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All Google's Servers Contain Custom Security Silicon

| by Sergio De Simone Follow 21 Followers on Jan 29, 2017. Estimated reading time: 2 minutes |

Google infrastructure is designed to ensure that information is secure throughout its entire lifecycle. Security within Google infrastructure encompasses several layers and concerns the deployment of services, the storage of data, inter-process and external communications, up to operational concerns.

Physical layer

At the physical layer, security is ensured by:

  • Limiting and strictly controlling access to the data centers.
  • Carefully vetting component providers and auditing their components’ security properties.
  • Using custom chips on both servers and peripherals to identify Google devices.
  • Validating cryptography signatures on BIOS, boot-loader, kernel, and base OS image at each boot or update.

Service deployment

At the service level, Google does not assume any trust between services running on the same infrastructure. This has a number of important consequences for service identification, authorization, and data privacy and integrity, including the following:

  • Each service has a cryptographic identity that is used when doing remote procedure calls (RPC).
  • A service can be configured to be built from specific reviewed, checked in, tested, and approved source code, thus limiting the ability of an intruder to make modifications to source code.
  • Several isolation techniques such as sandboxes and hardware virtualization are used to protect a service from other services running on the same machine. For very sensitive services, multiple isolation techniques may be used at the same time, including requiring that a service run exclusively on dedicated machines.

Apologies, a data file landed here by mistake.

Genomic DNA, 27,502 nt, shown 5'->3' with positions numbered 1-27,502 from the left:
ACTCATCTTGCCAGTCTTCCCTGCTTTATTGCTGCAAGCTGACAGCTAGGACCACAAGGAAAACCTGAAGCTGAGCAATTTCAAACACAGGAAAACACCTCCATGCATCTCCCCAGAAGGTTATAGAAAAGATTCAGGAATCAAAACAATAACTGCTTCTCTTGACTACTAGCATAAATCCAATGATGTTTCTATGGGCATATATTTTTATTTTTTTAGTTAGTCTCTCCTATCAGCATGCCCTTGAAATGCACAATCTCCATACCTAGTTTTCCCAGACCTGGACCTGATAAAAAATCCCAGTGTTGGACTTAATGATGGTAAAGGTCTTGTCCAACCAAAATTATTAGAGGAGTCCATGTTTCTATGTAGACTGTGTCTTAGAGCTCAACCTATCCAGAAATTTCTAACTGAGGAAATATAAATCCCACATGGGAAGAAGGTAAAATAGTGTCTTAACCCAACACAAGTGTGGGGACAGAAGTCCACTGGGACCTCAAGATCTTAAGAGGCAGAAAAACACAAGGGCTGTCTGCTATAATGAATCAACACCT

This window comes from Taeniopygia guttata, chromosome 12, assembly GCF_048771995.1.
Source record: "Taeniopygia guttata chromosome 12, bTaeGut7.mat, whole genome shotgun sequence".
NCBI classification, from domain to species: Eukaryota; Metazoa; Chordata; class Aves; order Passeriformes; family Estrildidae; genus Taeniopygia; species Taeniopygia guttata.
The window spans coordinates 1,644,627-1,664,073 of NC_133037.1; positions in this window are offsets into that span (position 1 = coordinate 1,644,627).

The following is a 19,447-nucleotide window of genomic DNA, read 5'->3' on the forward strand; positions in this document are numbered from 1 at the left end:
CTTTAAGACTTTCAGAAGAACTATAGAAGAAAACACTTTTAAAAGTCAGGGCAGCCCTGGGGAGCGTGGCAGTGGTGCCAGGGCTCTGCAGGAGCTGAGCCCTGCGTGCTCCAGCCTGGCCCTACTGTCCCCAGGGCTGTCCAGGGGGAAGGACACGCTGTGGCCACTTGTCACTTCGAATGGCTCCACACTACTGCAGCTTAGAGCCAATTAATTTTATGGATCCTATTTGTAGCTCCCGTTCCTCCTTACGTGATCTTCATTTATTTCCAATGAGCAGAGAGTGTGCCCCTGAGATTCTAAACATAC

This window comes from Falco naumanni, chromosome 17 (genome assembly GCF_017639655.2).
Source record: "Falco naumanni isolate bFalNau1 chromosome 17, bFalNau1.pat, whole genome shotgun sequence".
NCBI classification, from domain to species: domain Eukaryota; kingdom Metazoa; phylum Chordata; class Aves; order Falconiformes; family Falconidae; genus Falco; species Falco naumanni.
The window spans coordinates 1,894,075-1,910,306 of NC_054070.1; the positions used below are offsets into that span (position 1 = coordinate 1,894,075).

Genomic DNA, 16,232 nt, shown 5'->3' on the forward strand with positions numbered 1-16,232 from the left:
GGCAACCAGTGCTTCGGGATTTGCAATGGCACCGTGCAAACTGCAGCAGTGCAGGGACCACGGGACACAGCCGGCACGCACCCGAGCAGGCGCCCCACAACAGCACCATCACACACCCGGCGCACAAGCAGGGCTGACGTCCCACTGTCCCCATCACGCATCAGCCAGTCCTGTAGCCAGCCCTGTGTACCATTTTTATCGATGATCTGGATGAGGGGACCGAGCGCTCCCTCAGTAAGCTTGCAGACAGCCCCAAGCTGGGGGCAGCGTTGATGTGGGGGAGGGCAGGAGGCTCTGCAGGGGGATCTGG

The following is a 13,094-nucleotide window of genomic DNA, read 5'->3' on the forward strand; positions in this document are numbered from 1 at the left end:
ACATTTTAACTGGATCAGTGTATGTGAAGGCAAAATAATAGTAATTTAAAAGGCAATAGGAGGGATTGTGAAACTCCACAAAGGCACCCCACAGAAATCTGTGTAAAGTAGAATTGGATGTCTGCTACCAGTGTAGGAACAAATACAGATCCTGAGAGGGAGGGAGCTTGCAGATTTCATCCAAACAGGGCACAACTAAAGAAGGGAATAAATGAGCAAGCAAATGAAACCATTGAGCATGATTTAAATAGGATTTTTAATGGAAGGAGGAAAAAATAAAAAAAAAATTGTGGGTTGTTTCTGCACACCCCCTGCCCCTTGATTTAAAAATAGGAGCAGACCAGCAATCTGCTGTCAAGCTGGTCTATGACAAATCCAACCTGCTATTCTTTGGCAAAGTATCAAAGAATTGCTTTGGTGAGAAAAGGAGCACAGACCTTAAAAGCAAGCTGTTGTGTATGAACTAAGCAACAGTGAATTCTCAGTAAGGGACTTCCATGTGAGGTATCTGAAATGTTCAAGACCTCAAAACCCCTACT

• API access is restricted both at the service and engineer level using white lists and a central ACL and group database.
  • Encryption is used for all RPC communication.
  • Each user-level request from a service to another, e.g. from Gmail to the Contacts service, must go through an identity verification process where the user session token is used to obtain a short-lived token that is then used at the RPC level.

Data storage

Google uses encryption both at the application and at the drive level. Indeed, before being stored to disk, data is encrypted using a central key management service that provides audit logs, automatic key rotation, etc. Additionally, hard drives and SSDs use hardware encryption and are only reused after a thorough multi-step erase process.

Internet communication

Google infrastructure is isolated from the internet, and only a subset of machines are exposed to external traffic. The cornerstone of Google approach is the Google Front End (GFE), which provides a registration and publication services for all internal services that are available on the internet. GFE ensures that TLS termination is handled correctly, enforces best practices, and provides Denial of Service (DOS) protection by acting as a reverse proxy. DOS protection is effectively enforced through a dedicated, central service that oversees all incoming requests at the load balancer and can instruct it to drop or throttle attack traffic.

A key step to secure internet communication is user authentication, that manifests itself through the Google login page and is backed by a central identity service. As it may be widely known, Google authentication does not rely only on username and password, but challenges any login attempt for additional information such as the device that is used, its location, etc. For increased security, Google authentication also offers support for two-factor authentication.

Additional aspects of securing Google infrastructure concerns operational security, which deals with how software is created, with protecting employees’ machines and credentials, and protecting against possible threats from insiders and external actors.

Many more details are available on Google's website, including a list of pointers to documents covering specific areas in greater detail.

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